Opening Day: Grading the New York Mets in 7-1 Win Over Florida Marlins

Ash MarshallSenior Analyst IApril 5, 2010

It's Opening Day around baseball, and the New York Mets can finally put the disappointments of 2009 behind them.

Jerry Manuel's Mets came out the blocks charging to start 2010, and fans across the city will hope that their convincing 7-1 victory over NL East rival Florida Marlins is a sign of things to come.

Here's a look at how the Mets fared in their home opener at Citi Field, with letter grades for each of the players.

Alex Cora (B+)

Cora was given the nod at shortstop with Jose Reyes on the DL. He went 0-for-4 in the curtain-raiser at Citi Field with a hit-by-pitch and a run batted in.

He grounded out three times—once to the pitcher, twice to second base—and he was unlucky to line into an unassisted double play with the bases loaded in the fourth.

Cora narrowly missed dropping down a bunt on a 1-1 count on a suicide squeeze in the sixth, but he put the ball in play and scored Pagan on the infield groundout. He also flew out in the bottom of the eighth.

In the field, Cora robbed Cody Ross of a base hit when he went to his left to snare a stinging one-hopper. He stumbled getting to his feet, but he corrected his balance and made a strong throw to Jacobs for the out.

Luis Castillo (B-)

The top two in the Mets order, the two middle infielders in Jerry Manuel's defense, went a combined 0-for-8 with Castillo, like Cora, 0-for-4.

Castillo ground into a force out in his first at-bat, but his hustle down the line allowed him to beat the back end of the throw and avoid the 4-6-3 double play. His speed will be key at the front of the Mets lineup this season.

He drew a one-out walk in his second at-bat after falling behind 1-2, and he recorded the Mets' first stolen base of the year when he took off on the first pitch to Wright. The strong throw to second was on the money, but Castillo's speed allowed him to beat the tag.

He grounded out tamely to shortstop in his third time up, reached on the third Marlins error of the sixth inning on a ground ball to short, and he ground out again to end the eighth.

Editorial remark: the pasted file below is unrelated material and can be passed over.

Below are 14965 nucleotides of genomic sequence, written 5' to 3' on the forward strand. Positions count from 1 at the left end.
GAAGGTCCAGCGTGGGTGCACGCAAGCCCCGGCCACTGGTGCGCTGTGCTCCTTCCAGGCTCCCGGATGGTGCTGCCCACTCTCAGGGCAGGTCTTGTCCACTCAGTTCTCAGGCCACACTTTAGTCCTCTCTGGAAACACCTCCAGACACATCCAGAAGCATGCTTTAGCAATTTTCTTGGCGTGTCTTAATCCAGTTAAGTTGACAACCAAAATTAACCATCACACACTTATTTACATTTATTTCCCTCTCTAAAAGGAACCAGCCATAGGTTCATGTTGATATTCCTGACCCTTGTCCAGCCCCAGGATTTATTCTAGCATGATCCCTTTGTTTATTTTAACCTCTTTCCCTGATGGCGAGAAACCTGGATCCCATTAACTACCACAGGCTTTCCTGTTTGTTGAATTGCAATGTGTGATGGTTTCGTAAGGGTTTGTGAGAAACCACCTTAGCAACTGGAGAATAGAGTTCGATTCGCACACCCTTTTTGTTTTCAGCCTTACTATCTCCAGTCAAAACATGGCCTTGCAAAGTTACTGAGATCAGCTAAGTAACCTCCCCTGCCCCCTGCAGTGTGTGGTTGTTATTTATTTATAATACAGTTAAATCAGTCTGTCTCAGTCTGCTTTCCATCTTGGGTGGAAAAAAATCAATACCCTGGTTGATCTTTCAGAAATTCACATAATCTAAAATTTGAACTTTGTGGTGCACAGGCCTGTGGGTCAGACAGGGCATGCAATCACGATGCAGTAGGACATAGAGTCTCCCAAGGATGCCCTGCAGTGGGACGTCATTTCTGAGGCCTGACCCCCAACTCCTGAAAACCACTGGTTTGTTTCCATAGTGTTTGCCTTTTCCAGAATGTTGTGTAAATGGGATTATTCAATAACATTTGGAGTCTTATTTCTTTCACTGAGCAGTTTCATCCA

David Wright (A-)

Howard Johnson worked with Wright over the winter and the benefits manifested themselves straight away. He went 1-for-3 with a two-RBI home run, and a walk, and his swing looked very solid.

Josh Johnson missed his location down and away in the very first inning, and Wright capitalized, taking the belt-high cutter the other way for a two-run home run in his first at-bat of 2010. It marked the second consecutive home opener with a dinger for No. 5.

Johnson pitched him a lot more tentatively the next time up, aiming for the inside corner. Wright showed patience and drew a walk in the third, and he lined out to third on an 0-1 pitch in the fifth inning. It had "base hit" written all over it, but Jorge Cantu was nicely positioned to snag the drive.

Wright took another set of impressive cuts against Dan Meyer in the sixth inning, narrowly missing a pitch up in the zone before eventually lofting out to left. If this is his swing—and his approach at the dish in 2010—he's going to be just fine.

He did have an error in the eighth inning when he threw the ball away trying to throw out Ramirez. He made a great play to bare-hand the ball, but he never really had a shot at first. Jacobs could have came off the bag to block the ball, but it trickled to the dugout and Ramirez went into second.